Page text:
College students face a world of income-based decisions ranging from managing financial aid to how to pay for groceries. A recent survey revealed 60 percent of students at Grayson College experienced some form of financial worry over their basic needs such as food and housing.

Financial worries aren’t limited to community college attendees either. The survey had over 167,000 respondents across the nation spanning colleges and universities of varying sizes.

The Hope Center at Grayson College conducted a survey of 401 of its students. The study revealed that 60 percent of students surveyed reported having had some form of insecurity regarding their basic needs.

Housing was the no. 1 worry with 51 percent saying they experienced housing insecurity in the previous year. Thirty-seven percent responded to having experienced a food insecurity within the 30 days prior to taking the survey. Fifteen percent of the students responded to having experienced homelessness at some point in the past year.

“The challenges our students face daily are real,” Grayson College President Jeremy McMillen said in a news release. “We continue to focus on removing those barriers, so our students have the best chance of success in the classroom.”

Grayson College offers a program called Grayson Cares that strives to address the needs of its students. The program includes a campus food pantry, emergency aid, veteran program and additional resources. The college uses the information from the survey to develop those programs allocate resources to assist students in need.

Austin College officials said that the private college also has students that have experienced similar hardships.

“We start with the admission and financial aid process that calculates the best support we can give a student,” Austin College Vice President Tim Millerick said. “Through that plan we have an emergency fund to help support a student in need in the short term that is funded through fundraising in the community.”

While college students across the board are facing tough economic situations, Millerick believes meet individual students’ needs is often accomplished with a tight network. He said the college provides a number of work opportunities to help students as well as can provide short term loans in some cases to help students pay bills.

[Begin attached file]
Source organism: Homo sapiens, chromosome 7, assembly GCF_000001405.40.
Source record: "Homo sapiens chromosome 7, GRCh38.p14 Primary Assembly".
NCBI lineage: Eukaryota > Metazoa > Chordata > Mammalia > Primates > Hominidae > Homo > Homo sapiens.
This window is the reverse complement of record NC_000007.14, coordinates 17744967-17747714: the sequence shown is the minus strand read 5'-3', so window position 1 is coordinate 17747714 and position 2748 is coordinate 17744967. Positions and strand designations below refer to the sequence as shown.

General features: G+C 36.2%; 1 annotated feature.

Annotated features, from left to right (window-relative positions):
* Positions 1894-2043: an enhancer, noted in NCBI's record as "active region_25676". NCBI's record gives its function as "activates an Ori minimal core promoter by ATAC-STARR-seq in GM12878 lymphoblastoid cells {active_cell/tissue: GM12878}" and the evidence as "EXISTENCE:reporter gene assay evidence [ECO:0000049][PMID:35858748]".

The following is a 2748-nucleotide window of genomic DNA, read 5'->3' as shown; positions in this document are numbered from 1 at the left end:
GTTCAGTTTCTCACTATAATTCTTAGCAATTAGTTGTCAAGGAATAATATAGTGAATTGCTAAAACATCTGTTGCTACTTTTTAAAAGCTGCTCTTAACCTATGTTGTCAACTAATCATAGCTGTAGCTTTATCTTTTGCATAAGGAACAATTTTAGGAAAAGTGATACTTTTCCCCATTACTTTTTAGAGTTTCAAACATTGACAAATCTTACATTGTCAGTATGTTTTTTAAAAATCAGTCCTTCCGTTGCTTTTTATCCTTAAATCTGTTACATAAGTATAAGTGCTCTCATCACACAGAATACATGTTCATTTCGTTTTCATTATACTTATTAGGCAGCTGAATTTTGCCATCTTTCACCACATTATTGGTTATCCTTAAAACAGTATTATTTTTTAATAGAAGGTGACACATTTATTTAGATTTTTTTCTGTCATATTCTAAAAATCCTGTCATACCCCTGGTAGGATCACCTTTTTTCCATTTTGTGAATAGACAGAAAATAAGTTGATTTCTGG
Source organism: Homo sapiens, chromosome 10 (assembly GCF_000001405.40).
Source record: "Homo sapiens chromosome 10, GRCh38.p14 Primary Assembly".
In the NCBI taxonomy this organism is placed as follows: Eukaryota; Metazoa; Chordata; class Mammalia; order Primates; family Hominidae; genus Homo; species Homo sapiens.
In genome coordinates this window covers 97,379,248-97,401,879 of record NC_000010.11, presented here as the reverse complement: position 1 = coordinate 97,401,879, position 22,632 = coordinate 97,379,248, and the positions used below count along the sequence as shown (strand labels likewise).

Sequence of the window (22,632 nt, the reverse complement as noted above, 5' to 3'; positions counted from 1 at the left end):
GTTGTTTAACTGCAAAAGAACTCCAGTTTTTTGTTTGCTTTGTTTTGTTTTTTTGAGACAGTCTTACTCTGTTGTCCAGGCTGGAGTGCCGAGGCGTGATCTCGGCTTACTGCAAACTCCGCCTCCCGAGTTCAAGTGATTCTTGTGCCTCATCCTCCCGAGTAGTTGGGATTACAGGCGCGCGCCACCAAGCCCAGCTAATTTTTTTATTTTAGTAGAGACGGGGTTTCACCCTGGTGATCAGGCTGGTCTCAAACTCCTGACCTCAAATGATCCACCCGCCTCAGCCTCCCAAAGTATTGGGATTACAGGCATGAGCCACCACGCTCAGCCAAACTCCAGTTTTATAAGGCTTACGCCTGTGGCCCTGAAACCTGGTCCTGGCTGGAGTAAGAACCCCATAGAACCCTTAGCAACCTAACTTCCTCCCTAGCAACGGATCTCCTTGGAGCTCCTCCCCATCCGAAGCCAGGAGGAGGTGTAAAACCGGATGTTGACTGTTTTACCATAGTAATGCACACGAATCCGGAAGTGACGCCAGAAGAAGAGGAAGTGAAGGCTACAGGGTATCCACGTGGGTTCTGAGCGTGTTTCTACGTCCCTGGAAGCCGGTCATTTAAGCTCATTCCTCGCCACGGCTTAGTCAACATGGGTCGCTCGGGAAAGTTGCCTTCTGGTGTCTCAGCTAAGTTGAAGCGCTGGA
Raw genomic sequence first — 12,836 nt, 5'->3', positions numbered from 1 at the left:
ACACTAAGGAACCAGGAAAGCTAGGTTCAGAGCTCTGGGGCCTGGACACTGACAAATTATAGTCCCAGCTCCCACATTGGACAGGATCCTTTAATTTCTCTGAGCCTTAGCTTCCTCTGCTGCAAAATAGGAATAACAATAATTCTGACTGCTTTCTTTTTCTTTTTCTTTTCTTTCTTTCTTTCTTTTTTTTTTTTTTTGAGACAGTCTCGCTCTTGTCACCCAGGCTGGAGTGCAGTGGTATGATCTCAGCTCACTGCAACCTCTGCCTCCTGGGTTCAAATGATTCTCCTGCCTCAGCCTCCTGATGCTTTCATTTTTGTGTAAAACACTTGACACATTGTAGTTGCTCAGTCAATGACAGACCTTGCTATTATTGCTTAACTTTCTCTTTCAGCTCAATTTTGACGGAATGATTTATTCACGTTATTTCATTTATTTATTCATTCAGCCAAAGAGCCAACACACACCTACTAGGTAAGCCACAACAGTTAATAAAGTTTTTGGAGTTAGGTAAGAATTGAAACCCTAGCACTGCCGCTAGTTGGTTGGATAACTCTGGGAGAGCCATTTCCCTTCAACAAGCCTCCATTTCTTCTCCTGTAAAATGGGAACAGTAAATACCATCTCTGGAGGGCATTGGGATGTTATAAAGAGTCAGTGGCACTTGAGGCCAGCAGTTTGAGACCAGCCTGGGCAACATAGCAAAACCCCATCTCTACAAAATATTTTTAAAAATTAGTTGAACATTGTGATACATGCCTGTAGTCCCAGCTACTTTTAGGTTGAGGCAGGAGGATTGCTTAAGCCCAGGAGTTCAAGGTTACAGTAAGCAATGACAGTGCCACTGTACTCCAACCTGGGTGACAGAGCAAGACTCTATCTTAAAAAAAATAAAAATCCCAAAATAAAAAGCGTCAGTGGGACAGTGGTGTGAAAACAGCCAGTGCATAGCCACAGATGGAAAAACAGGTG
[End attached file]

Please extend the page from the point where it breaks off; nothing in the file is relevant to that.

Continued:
“The stressors students face today are fairly universal,” Millerick said.

Austin College Senior Shelby Bagby is a pre-med student who said money is always on her mind. She didn’t receive financial assistance from her parents and works a job whenever she isn’t in class.

“I knew it was going to be my burden to bear, be it loans or summer jobs,” Bagby said. “I pay for everything from groceries to gas and balancing time in school and work to pay for school. Those are the things that weigh on my mind on a daily basis.”

Bagby said the college’s financial aid department has been very helpful in finding her scholarships and fellowships to help pay for tuition and fees. The college even helped her get a fellowship to Peru which she said was a big help for her medical school applications.

She said school can be very expensive but if you budget right it can be manageable. She has an app that helps her keep track of the money she spends, and s also applies for every grant and scholarship she can get to lower her dependence on loans.

“The books are the biggest thing that comes to mind,” Bagby said. “Sometimes you have to consider the price of the books, if they are new books they are more expensive. Having to budget for that in advance is hard. You have to find the funds.”

The #RealCollege survey is led by the Hope Center for College, Community, and Justice at Temple University. According to a news release the national survey had over 167,000 students spanning 227 colleges and universities across the country responded in 2019. It is the fifth year the survey has conducted the survey.

“It is clear that college is now about serious financial struggles, not partying. Money weighs heavily on students’ minds, and without a safe place to sleep and enough to eat they cannot concentrate on learning,” Founding Director of the Hope Center Sara Goldrick-Rab said in the news release.